Start of something good
Verlander's no-no may foreshadow future greatness
Posted: Tuesday June 19, 2007 11:55AM; Updated: Tuesday June 19, 2007 11:55AM
No one should be surprised if the no-hitter thrown by Justin Verlander last week is not his last. Can you name another starting pitcher who throws 100 mph in the first inning, never mind the ninth? And if you put together a list of the five best curveballs in the game right now, you better have Verlander's hook from hell somewhere on your ballot.
This wasn't a no-no from Bud Smith, Wilson Alvarez or Tommy Greene, all of whom were younger than the Tigers righthander at the time of their no-hitters. This no-hitter was different because it did not just confirm greatness for one day, but raised expectations of lasting greatness, given Verlander's rare package of extreme velocity, killer breaking ball, athleticism and intellect. You have to go back to a young Pedro Martinez or Dwight Gooden to see a similarly impressive skill set.
Think about this: Verlander has yet to turn 25 and already has won the Rookie of the Year Award, thrown a no-hitter and pitched in the World Series. How rare is that? Only one other pitcher has hit that trifecta since the Rookie of the Year Award was instituted in 1947: Dave Righetti, who won AL rookie honors in 1981, pitched in the '81 Series and threw a no-hitter in '83. Only three others in those 60 years even made good on the no-no/World Series combination before turning 25: Jim Palmer, Bob Moose and Vida Blue.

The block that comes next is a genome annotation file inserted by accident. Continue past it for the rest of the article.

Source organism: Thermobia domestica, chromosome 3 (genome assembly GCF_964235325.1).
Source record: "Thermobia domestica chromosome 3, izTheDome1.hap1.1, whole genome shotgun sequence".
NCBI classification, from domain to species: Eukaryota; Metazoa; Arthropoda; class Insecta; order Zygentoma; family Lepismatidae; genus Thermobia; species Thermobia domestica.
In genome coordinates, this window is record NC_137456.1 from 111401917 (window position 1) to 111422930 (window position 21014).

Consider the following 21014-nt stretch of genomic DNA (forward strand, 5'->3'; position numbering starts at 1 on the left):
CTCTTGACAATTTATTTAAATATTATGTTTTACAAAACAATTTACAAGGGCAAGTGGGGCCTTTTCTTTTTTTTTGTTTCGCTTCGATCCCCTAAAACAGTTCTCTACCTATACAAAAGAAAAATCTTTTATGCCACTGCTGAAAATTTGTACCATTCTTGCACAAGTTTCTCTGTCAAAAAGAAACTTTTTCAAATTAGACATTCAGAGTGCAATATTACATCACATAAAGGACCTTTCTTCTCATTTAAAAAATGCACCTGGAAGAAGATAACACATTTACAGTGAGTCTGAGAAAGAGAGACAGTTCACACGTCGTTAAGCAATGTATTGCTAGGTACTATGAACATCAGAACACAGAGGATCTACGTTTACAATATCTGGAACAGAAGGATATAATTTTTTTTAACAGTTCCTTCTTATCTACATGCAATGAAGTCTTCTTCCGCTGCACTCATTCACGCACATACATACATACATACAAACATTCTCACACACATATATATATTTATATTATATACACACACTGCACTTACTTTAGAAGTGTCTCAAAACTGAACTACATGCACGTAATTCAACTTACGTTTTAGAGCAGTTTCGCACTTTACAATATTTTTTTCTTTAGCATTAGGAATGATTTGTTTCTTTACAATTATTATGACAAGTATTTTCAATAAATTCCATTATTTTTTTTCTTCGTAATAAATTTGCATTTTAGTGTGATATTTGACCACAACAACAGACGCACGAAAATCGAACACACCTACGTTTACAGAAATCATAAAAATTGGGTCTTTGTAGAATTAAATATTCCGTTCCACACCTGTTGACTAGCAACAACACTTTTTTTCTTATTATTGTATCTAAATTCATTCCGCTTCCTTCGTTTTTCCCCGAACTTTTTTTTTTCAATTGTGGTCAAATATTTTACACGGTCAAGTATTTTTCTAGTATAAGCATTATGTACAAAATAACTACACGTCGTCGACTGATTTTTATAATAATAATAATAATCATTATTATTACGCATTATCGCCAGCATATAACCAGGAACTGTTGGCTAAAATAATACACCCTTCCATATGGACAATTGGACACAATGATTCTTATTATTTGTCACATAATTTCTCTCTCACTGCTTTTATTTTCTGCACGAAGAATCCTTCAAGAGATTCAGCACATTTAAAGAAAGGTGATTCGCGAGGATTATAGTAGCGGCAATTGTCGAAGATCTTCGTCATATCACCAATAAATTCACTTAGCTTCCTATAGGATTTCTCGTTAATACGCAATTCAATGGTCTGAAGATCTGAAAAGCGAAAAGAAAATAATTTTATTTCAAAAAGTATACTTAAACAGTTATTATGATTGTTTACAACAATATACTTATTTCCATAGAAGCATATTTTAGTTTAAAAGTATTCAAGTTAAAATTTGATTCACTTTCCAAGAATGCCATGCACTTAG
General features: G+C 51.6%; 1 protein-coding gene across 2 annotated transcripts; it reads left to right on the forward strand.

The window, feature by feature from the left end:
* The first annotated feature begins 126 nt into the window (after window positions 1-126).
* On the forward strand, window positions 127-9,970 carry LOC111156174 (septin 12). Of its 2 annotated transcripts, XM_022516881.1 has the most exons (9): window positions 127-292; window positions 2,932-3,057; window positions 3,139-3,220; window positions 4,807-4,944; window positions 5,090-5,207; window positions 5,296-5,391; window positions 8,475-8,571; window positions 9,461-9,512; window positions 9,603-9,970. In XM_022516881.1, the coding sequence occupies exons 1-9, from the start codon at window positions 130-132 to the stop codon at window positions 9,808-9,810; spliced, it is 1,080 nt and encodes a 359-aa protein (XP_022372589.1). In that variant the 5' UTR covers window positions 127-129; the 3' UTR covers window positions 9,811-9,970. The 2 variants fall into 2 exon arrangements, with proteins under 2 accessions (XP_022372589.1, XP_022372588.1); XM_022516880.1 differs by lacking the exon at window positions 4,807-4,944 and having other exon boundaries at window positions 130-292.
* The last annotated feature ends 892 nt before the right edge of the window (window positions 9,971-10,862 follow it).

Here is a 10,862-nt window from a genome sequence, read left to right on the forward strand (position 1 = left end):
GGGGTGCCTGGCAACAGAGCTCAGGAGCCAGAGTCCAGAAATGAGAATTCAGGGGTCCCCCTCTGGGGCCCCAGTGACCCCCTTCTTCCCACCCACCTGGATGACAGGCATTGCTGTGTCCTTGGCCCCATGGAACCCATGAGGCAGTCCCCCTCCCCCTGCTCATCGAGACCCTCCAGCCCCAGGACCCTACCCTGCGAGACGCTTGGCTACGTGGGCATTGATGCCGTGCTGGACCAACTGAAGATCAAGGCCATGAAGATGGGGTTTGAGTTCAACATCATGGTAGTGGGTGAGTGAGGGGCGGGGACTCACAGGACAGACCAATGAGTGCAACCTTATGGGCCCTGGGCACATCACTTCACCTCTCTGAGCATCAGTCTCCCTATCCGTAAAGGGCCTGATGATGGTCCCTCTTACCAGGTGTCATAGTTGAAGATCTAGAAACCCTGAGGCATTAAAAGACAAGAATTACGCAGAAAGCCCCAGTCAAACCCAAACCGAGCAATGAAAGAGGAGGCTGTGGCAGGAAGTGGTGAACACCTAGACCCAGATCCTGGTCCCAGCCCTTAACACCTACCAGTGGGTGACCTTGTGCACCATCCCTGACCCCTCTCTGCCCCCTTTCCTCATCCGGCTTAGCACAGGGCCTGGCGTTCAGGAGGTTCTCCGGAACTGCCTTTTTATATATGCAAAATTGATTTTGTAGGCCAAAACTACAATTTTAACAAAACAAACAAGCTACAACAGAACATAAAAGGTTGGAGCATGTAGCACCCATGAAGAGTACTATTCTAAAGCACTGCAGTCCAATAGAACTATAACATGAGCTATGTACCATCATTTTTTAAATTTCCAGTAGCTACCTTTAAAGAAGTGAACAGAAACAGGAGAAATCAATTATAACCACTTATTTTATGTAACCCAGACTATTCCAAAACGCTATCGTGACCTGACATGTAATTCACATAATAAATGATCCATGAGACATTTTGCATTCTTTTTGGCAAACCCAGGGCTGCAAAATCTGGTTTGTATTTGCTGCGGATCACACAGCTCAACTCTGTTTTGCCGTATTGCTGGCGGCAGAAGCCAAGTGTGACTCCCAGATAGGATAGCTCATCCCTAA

No-hitters tend to be random events more than predictors of success or even definitions of talent level. Eric Milton has thrown a no-hitter, for instance, but Roger Clemens has not. Verlander's no-no made me wonder just how often an early career no-hitter does foreshadow a Hall of Fame career. The answer? Rarely. There have been 31 no-hitters thrown in the past 50 years by under-25 pitchers. Only three of them were thrown by pitchers who wound up in Cooperstown: Catfish Hunter, Palmer and Dennis Eckersley.
Verlander has a long way to go before he starts working on an induction speech. The guy has yet to make 50 starts in the big leagues. But if you had to pick one under-25 starting pitcher right now who has the best shot at Cooperstown -- the ultimate growth stock in baseball -- Verlander is your guy. Indeed, if you want to pick from all pitchers who haven't yet turned 30 years old, you might still pick Verlander, though Johan Santana, 28, is the safer pick, and Roy Oswalt, 29, is in the discussion.
The older generation of active starting pitchers is abnormally chock full of Hall of Famers: Clemens, Greg Maddux, Tom Glavine, Randy Johnson, John Smoltz and Curt Schilling are all past their 40th birthday. But check the pitchers in their 30s and you won't find any certainties beyond Martinez. Mike Mussina? Roy Halladay? Tim Hudson? Maybe.
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